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Georges APERGHIS (b. 1945)
Storm beneath a skull
A film by Catherine Maximoff [59:16]
Little Red Riding Hood
A film by Jean-Baptiste Mathieu featuring Ensemble Reflex.[61:34]
rec. Paris, 2006.
DVD all regions NTSC
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Contrary to popular myth, most composers aren’t egomaniacs in hermetically sealed garrets, writing music too pure to be adulterated by the world. Some of them are real, live human beings. What is wonderful about this Ideale Audience Juxtapositions series is that it features the whole spectrum of creativity that goes into music, from composition to reception. Art doesn’t happen in isolation. Understanding the process by which music happens can enhance the way we learn to appreciate it more fully.
The first of these two films is a documentary in which the composer, Georges Aperghis talks about the ideas which inspired him, and then how those who perform his work feel about it. It revolves around the music, so you can hear the interaction unfold. Aperghis is a “polyphonist”, says a musician, who writes “a bouquet of voices converging or not, which overlay or connect … each voice adds a little thread which requires great rhythmic precision, because if one is not totally tuned in, it unravels”. This is music that happens in “realtime” as they say, because its sheer simplicity calls for exquisitely sensitive playing. A cellist and a zarb player - it’s an African drum, beaten by hand - demonstrate. The cello has a wider grammar than the drum, yet the two are so well integrated that it’s hard, on first hearing, to remember how basic the zarb is technically. The dialogue between the two musicians is so intimate that one instrument complements and challenges the other.
Then there’s a vocal ensemble where the three voices weave in and out and around each other at a furious pace which leaves no room for sloppiness. Amazingly, the distorted call and wails still found, recognisably like speech, since the connection with expression isn’t lost. Lionel Peintre, the tenor for whom Aperghis has written so much says that the piece wasn’t a composition “but a kind of living being that lashed out at me, the wildest animal I ‘d ever had to face, and quite a nasty one, too.” Living and powerful, like a wild beast? An accurate description indeed, of a piece so visceral and instinctive. Aperghis explains that he wanted to create a piece with the spirit of the cave paintings at Lascaux, the most ancient human art of all, because they expressed a sensitivity and sophisticated understanding of the animals they portrayed, showing their powerful energy. With a few simple tools, the cave painters took advantage of the unevenness of the rocks on which they painted, using the space available to them to help shape what they created. In the darkness, a bison’s solid body, emerging from a protuberance in the rock, must have seemed magically alive. Aperghis writes music theatre and opera, so he knows what it means to integrate performance with physical surroundings.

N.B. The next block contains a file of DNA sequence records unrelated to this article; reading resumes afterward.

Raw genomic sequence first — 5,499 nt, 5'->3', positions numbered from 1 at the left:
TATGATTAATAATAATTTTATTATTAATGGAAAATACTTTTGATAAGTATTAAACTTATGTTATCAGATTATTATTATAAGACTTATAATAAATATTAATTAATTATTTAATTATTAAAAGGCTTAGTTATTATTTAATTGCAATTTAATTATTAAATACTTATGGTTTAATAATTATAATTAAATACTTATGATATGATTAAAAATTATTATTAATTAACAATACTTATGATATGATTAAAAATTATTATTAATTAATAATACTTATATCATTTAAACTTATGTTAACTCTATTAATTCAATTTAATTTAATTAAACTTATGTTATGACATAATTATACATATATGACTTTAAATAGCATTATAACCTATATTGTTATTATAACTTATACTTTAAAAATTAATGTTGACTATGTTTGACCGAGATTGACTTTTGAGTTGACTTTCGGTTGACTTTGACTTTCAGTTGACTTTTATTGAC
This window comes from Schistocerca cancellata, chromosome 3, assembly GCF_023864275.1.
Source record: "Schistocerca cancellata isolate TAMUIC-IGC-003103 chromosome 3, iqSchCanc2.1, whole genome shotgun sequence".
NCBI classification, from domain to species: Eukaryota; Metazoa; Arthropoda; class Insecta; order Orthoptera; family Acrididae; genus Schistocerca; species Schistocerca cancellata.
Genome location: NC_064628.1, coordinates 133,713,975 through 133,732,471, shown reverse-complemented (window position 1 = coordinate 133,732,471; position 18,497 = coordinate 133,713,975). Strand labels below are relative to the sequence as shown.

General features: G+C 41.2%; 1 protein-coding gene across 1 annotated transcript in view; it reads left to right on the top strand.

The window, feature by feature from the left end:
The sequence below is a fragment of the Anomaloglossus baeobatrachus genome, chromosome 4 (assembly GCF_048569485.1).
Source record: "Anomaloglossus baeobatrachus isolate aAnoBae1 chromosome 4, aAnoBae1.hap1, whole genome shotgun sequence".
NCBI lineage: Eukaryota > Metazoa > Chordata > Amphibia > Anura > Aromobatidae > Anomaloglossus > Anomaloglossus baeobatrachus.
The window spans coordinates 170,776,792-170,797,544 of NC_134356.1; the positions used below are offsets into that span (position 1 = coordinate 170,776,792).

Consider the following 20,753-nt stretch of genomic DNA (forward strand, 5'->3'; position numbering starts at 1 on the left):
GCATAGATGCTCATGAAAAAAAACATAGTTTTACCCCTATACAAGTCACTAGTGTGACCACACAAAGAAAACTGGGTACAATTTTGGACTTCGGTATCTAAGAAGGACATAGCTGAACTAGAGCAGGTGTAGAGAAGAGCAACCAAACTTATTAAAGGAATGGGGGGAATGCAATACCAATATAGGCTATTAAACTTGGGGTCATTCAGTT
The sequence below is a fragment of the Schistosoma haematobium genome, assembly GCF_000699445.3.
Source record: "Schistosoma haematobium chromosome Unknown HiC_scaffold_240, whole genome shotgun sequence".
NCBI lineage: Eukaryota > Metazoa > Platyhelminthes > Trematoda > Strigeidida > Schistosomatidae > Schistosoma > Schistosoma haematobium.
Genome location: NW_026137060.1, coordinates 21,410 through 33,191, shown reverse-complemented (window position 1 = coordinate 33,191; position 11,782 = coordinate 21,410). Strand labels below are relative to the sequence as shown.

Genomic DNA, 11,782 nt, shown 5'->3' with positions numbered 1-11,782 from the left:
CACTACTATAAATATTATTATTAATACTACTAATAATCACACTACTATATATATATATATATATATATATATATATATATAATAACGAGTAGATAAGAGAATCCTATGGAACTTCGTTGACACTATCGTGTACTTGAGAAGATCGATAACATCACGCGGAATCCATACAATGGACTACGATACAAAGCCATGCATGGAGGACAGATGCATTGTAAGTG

Peintre says that a “phoniatric specialist” once came up to him after a performance and said that everything he was doing was “dangerous” from a phonetic point of view and that it defied all that was taught about vocal chords. Yet it was that very “danger” he found so exciting.
Another singer says that she’s always shocked by a new score, wondering how on earth she’ll manage it. Yet, she says, she lets it inhabit her, and couldn’t live fully without the emotional effect it has on her life. As Aperghis says, meaning may be too deep to grasp, but it’s there, somewhere. “The mind,” he says “must constantly be asking: what’s going on? and listening”.
To illustrate this approach, we’re treated to excerpts from the opera Avis de Tempête (2004). A storm unleashes the wildest forces of nature. It’s dangerous and unpredictable, torrents of rain, followed by thunder, wind and crashes of lightning. A storm, says Aperghis, symbolises “the loss of logic or construction as decided by human forces”. That’s what gives his music such powerful energy, and what inspires, almost literally, electric performances from his musicians. This is shatteringly intense music, performed with extreme commitment.
The second film recreates the fairy tale Little Red Riding Hood as if it were a story within a story. ”A group of musicians climbed into a box” goes the voice-over, in order to create the story. “For all we know, they are in that box still” it adds. “If they are alive at all!” This sums up a lot of the ethos of Aperghis’s work. The composer isn’t the only auteur. It’s almost a joint effort, reborn with each performance. Thus the lines blur between those wearing red hoods and those wearing wolf masks. Sometimes the little red hat “dances” by itself. Of course it’s invisibly manipulated by someone holding a stick while hidden behind the piano, but while we watch, spellbound by the mysteries of this ancient tale, we no longer need logic or causation. As the moral of the story makes clear, how stupid can a girl be, to get into bed with a wolf and not expect to get eaten? In this pared down yet extremely vivid form, the fairy tale becomes Greek drama, or a kind of medieval mystery play. Or not. Because with Aperghis and his musicians, there’s too much inherent subversion and inventiveness to fit any formula.
Anne Ozorio


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